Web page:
Climate scientist and Texas Tech University professor Katharine Hayhoe provided BYU students with clear and accessible ways to address climate change during her Nov. 29 forum.
In her speech, titled “Loving All God’s Creations,” she told BYU students that she uses science to learn the facts of climate change, but uses her heart and faith to care about the people and places it affects and to decide what to do about it. She also encouraged listeners to start conversations and connect with people to create systemic change and demonstrate love for God’s creations.
Hayhoe is an atmospheric scientist who studies the impact of global warming – or, as she called it, “global freak”. In 2014, she was listed as one of TIME’s 100 Most Influential People and gave a popular TED talk that has millions of views. on YouTube and the TED website.
She began her address by linking their faith to her profession. She said being raised by parents who were both scientists and Christians had an impact on her. “What is science but the study of God’s creation?” she said.
Hayhoe said some people doubt the reality of climate change because they believe the changes can be contributed to the sun, volcanic activity or natural cycles.
However, she debunked these ideas, saying that the planet has received less energy from the sun over the past 50 years, volcanic activity traps heat and natural cycles simply move heat instead of creating it – so, according to her , the earth should be cooler, not warmer.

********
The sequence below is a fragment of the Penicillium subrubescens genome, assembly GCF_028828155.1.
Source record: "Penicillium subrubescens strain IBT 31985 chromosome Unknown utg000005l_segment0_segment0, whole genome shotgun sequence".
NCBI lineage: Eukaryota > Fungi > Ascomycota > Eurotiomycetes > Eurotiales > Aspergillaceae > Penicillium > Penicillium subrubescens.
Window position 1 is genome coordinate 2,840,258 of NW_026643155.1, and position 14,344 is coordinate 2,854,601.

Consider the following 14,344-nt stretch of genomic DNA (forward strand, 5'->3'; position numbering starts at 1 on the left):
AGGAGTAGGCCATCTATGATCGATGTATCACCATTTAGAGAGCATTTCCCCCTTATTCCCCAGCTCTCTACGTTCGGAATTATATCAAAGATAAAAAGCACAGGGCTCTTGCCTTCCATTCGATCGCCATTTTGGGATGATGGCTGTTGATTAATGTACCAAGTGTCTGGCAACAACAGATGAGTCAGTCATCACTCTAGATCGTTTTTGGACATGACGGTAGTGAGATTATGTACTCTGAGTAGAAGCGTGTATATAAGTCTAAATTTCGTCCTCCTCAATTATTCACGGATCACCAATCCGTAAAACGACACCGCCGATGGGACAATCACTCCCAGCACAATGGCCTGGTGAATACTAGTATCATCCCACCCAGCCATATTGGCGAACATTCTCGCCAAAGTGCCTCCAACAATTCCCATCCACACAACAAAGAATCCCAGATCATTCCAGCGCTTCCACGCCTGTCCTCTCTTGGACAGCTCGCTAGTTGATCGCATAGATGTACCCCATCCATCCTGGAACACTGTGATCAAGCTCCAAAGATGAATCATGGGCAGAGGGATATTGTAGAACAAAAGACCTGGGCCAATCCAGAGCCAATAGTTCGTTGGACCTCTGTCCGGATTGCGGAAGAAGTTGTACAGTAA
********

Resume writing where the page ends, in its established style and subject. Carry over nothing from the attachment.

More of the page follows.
She also said a warmer climate increases the frequency and intensity of weather-related disasters such as floods, fires and droughts. This affects all living things, including people, Hayhoe said, especially poorer people. “What is climate change but a failure to love? Because these disasters affect us,” she said.
To address the dire consequences of climate change, Hayhoe compared the global temperature to a swimming pool. She said that there is a certain level that is comfortable for us, where an individual’s feet can touch the bottom. But in the early 1700s, she explained, people started pouring more and more water into it using fossil fuels.
To survive, she said people must do three things. First, turn off the hose. This could mean using less energy or wasting fewer resources. Second, open and widen the drain. The good news is that nature can help us with this, and people can help us by making cities greener by planting trees and promoting conservation. Third, learn to swim and help others do the same. Hayhoe said it will take time to empty the pool back to comfortable levels. So, in the meantime, people have to learn how to live in the current environment.
“When we look at climate solutions, there are so many win-wins,” Hayhoe said. “They can provide more energy at affordable prices, not less. And I can certainly save the world.” She also gave some examples of what she is doing in her own life to tackle climate change, such as connecting your consumption to the UK’s Berkley Climate Calculator and implementing small changes.
But personal consumption accounts for only a quarter of greenhouse gas emissions, Hayhoe added. She recommended having conversations and talking about the changes that are happening with the people around us.
“It’s a genuine expression of our faith,” Hayhoe said of climate action. “It is a faithful acceptance of our responsibility. And it is a true expression of God’s love.” BYU students can visit the University’s sustainability page to learn more about how they can get involved.